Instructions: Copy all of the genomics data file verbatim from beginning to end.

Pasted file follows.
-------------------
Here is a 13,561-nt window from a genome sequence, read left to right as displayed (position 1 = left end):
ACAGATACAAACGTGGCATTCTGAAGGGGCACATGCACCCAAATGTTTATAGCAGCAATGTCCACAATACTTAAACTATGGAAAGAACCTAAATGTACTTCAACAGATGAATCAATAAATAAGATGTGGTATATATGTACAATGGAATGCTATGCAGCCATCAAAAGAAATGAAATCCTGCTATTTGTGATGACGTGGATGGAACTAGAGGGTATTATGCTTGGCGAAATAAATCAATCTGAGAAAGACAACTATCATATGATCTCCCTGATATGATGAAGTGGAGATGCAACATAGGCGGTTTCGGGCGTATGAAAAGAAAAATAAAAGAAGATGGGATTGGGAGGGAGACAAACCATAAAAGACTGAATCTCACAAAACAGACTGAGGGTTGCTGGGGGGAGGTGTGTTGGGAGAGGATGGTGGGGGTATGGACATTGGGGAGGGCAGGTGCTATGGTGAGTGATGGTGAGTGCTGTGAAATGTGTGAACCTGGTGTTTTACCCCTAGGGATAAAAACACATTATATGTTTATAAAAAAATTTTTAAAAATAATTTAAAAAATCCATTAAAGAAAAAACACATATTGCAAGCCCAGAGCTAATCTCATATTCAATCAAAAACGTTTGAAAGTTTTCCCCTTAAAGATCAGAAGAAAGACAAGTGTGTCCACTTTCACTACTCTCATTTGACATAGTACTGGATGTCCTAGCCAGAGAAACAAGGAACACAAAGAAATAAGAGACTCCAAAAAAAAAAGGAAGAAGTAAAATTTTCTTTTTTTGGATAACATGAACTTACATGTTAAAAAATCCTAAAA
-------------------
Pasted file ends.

Here is a 13,561-nt window from a genome sequence, read left to right as displayed (position 1 = left end):
ACAGATACAAACGTGGCATTCTGAAGGGGCACATGCACCCAAATGTTTATAGCAGCAATGTCCACAATACTTAAACTATGGAAAGAACCTAAATGTACTTCAACAGATGAATCAATAAATAAGATGTGGTATATATGTACAATGGAATGCTATGCAGCCATCAAAAGAAATGAAATCCTGCTATTTGTGATGACGTGGATGGAACTAGAGGGTATTATGCTTGGCGAAATAAATCAATCTGAGAAAGACAACTATCATATGATCTCCCTGATATGATGAAGTGGAGATGCAACATAGGCGGTTTCGGGCGTATGAAAAGAAAAATAAAAGAAGATGGGATTGGGAGGGAGACAAACCATAAAAGACTGAATCTCACAAAACAGACTGAGGGTTGCTGGGGGGAGGTGTGTTGGGAGAGGATGGTGGGGGTATGGACATTGGGGAGGGCAGGTGCTATGGTGAGTGATGGTGAGTGCTGTGAAATGTGTGAACCTGGTGTTTTACCCCTAGGGATAAAAACACATTATATGTTTATAAAAAAATTTTTAAAAATAATTTAAAAAATCCATTAAAGAAAAAACACATATTGCAAGCCCAGAGCTAATCTCATATTCAATCAAAAACGTTTGAAAGTTTTCCCCTTAAAGATCAGAAGAAAGACAAGTGTGTCCACTTTCACTACTCTCATTTGACATAGTACTGGATGTCCTAGCCAGAGAAACAAGGAACACAAAGAAATAAGAGACTCCAAAAAAAAAAGGAAGAAGTAAAATTTTCTTTTTTTGGATAACATGAACTTACATGTTAAAAAATCCTAAAA